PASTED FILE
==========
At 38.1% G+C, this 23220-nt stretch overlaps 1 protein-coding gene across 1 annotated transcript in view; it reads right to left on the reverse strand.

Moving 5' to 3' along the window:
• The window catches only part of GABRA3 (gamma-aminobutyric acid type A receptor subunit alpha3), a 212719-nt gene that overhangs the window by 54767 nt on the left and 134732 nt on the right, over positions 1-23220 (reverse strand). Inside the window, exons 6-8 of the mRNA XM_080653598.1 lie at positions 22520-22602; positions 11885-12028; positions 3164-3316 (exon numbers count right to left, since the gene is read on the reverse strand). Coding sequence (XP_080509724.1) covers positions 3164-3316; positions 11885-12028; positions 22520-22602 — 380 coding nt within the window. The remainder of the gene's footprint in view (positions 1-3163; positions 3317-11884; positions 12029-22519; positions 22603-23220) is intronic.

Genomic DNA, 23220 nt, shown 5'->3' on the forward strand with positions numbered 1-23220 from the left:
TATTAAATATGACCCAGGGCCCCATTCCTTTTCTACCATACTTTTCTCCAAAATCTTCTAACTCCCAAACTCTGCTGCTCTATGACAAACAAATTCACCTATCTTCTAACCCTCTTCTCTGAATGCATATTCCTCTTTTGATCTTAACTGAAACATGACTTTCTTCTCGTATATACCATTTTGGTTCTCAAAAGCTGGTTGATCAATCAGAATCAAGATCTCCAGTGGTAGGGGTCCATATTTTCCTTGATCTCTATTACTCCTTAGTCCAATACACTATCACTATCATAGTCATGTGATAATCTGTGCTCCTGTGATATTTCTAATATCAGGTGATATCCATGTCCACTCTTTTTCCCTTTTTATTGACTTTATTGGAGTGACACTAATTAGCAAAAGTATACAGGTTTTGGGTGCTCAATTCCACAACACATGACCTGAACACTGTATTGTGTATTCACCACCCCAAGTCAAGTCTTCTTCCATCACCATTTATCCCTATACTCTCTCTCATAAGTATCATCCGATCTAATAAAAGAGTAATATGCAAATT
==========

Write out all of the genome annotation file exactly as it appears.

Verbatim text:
At 38.1% G+C, this 23220-nt stretch overlaps 1 protein-coding gene across 1 annotated transcript in view; it reads right to left on the reverse strand.

Moving 5' to 3' along the window:
• The window catches only part of GABRA3 (gamma-aminobutyric acid type A receptor subunit alpha3), a 212719-nt gene that overhangs the window by 54767 nt on the left and 134732 nt on the right, over positions 1-23220 (reverse strand). Inside the window, exons 6-8 of the mRNA XM_080653598.1 lie at positions 22520-22602; positions 11885-12028; positions 3164-3316 (exon numbers count right to left, since the gene is read on the reverse strand). Coding sequence (XP_080509724.1) covers positions 3164-3316; positions 11885-12028; positions 22520-22602 — 380 coding nt within the window. The remainder of the gene's footprint in view (positions 1-3163; positions 3317-11884; positions 12029-22519; positions 22603-23220) is intronic.

Genomic DNA, 23220 nt, shown 5'->3' on the forward strand with positions numbered 1-23220 from the left:
TATTAAATATGACCCAGGGCCCCATTCCTTTTCTACCATACTTTTCTCCAAAATCTTCTAACTCCCAAACTCTGCTGCTCTATGACAAACAAATTCACCTATCTTCTAACCCTCTTCTCTGAATGCATATTCCTCTTTTGATCTTAACTGAAACATGACTTTCTTCTCGTATATACCATTTTGGTTCTCAAAAGCTGGTTGATCAATCAGAATCAAGATCTCCAGTGGTAGGGGTCCATATTTTCCTTGATCTCTATTACTCCTTAGTCCAATACACTATCACTATCATAGTCATGTGATAATCTGTGCTCCTGTGATATTTCTAATATCAGGTGATATCCATGTCCACTCTTTTTCCCTTTTTATTGACTTTATTGGAGTGACACTAATTAGCAAAAGTATACAGGTTTTGGGTGCTCAATTCCACAACACATGACCTGAACACTGTATTGTGTATTCACCACCCCAAGTCAAGTCTTCTTCCATCACCATTTATCCCTATACTCTCTCTCATAAGTATCATCCGATCTAATAAAAGAGTAATATGCAAATT